I don't think Ingram (Aerio) sends them via Media Mail. The books I signed have arrived here at the house within 4-5 days of the order.

Curious question about coal Rich, I would imagine that most if not all coal docks, coal towers and such are gone. I know the small railroad downtown by me they use a frontend loader or some small equipment or such. They have a cinder block wall where they house the coal. I have no idea on how they pop water in either, but suspect the odd thing on the pole may be how. I'd get a picture, but with them still being locked down, very unlikely I'd be let into the parking lot for a photo. I'll have to see if I have one on my hard drive at home.

@WB Trainman posted:

Rich, I just ordered your book.  If possible, could you please autograph it for me?  thank you very much

I would be happy to! Did you have it shipped to me for signing?

These are print-on-demand books that are shipped direct from the printer to you (or me, if you've set it up that way.)  I do not have a stock of books here to sign.

Last edited by Rich Melvin

WB Trainman, I'm sorry. I didn't get back on the forum to see this post until this morning. Let's hope Aerio responds properly.

If they don't send the book to me first, we may still have a way to do this. The Lovely and Gracious Linda and I are planning some fall travel in October. We'll be on the I-81 corridor for many miles. Maybe we can set up a meet then and I can sign your book in person.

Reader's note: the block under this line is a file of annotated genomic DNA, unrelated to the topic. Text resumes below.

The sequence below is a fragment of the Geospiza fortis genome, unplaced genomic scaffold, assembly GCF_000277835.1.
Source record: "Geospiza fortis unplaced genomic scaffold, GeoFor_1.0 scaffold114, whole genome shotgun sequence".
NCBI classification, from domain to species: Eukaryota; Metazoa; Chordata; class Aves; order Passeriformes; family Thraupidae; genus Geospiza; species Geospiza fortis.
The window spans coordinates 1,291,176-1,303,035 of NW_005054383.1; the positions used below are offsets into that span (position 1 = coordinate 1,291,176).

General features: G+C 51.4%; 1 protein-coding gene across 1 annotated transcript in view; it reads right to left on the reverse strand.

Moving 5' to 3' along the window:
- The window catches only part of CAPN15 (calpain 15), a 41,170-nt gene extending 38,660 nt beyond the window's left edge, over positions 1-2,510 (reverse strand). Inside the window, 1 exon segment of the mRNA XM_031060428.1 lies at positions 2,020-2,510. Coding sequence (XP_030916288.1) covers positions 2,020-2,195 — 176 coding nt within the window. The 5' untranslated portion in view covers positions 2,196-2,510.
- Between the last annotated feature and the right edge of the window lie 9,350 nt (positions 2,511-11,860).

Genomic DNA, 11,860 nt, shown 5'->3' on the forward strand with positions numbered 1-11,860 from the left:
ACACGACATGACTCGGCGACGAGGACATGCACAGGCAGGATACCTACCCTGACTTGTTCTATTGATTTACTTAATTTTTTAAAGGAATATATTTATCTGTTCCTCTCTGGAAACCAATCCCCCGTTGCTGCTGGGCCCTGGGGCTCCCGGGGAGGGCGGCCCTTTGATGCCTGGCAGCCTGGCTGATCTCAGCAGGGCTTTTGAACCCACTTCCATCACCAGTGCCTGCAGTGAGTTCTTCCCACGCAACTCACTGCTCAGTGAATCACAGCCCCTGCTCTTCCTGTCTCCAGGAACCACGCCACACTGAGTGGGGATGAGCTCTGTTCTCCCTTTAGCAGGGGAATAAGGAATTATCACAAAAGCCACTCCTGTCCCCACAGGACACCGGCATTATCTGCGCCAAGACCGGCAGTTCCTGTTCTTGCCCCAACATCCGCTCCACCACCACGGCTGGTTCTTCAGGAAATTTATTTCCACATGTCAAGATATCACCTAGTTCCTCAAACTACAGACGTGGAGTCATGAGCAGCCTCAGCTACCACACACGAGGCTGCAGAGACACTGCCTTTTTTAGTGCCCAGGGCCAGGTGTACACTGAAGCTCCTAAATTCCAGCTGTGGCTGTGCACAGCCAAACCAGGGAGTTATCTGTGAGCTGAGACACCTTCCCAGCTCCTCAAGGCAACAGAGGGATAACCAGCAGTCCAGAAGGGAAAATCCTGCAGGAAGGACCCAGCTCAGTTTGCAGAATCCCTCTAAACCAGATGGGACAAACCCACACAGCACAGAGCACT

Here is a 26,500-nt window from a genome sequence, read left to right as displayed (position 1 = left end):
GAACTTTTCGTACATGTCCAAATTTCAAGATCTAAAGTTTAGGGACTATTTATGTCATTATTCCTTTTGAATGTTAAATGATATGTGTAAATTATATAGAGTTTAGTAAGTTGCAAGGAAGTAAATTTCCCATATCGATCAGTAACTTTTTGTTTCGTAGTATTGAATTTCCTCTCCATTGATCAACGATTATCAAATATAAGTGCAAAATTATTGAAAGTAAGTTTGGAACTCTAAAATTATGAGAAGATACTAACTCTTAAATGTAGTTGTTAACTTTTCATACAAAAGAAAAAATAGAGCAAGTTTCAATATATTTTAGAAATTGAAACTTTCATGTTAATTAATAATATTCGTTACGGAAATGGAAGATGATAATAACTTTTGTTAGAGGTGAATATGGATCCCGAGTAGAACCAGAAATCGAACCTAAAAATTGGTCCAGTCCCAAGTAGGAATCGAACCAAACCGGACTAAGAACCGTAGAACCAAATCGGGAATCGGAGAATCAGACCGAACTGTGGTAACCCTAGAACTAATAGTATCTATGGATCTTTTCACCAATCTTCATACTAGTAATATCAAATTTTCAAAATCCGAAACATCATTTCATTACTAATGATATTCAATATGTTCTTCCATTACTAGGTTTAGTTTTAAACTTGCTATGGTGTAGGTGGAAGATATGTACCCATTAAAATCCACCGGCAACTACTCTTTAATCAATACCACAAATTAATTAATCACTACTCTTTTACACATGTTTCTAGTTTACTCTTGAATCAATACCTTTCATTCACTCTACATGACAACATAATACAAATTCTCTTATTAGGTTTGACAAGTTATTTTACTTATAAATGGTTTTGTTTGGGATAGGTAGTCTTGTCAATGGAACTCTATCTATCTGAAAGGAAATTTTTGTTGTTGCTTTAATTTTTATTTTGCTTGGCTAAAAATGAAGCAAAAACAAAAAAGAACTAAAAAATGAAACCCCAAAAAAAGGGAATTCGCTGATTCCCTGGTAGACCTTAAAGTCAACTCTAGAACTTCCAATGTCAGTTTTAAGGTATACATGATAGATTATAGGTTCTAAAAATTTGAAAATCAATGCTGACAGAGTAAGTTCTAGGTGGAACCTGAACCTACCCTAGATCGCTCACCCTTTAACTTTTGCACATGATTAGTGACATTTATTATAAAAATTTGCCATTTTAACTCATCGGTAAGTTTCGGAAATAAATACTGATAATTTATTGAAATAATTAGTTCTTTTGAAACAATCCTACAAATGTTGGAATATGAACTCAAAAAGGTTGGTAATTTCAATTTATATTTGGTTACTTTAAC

Ah, thanks for the correction, Rich. I was trying to remember how fast 765 was allowed to run (with passengers). And sort of guesstimating based on how long it took for a car to go by....Don't want to clog up the thread - have a video from the same weekend, shot from an overpass in Altoona as the train heads for Horseshoe Curve - only 15 or 20 mph, but sharp exhaust bark. Three or four diesels running light heading in the other direction.

EDIT: Well, decided to post the Altoona video. Thanks again for the correction later in this thread, Rich.

Will order the book soon. EDIT - have ordered the book now. Should be excellent.

David

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@Rich Melvin posted:

WB Trainman, I'm sorry. I didn't get back on the forum to see this post until this morning. Let's hope Aerio responds properly.

If they don't send the book to me first, we may still have a way to do this. The Lovely and Gracious Linda and I are planning some fall travel in October. We'll be on the I-81 corridor for many miles. Maybe we can set up a meet then and I can sign your book in person.

That would be great, Rich.  Do let me know when you are in the area and I will try to get the book to you as well as meet you in person.  Aerio has unfortunately already shipped the book. Until then!

Last edited by Rich Melvin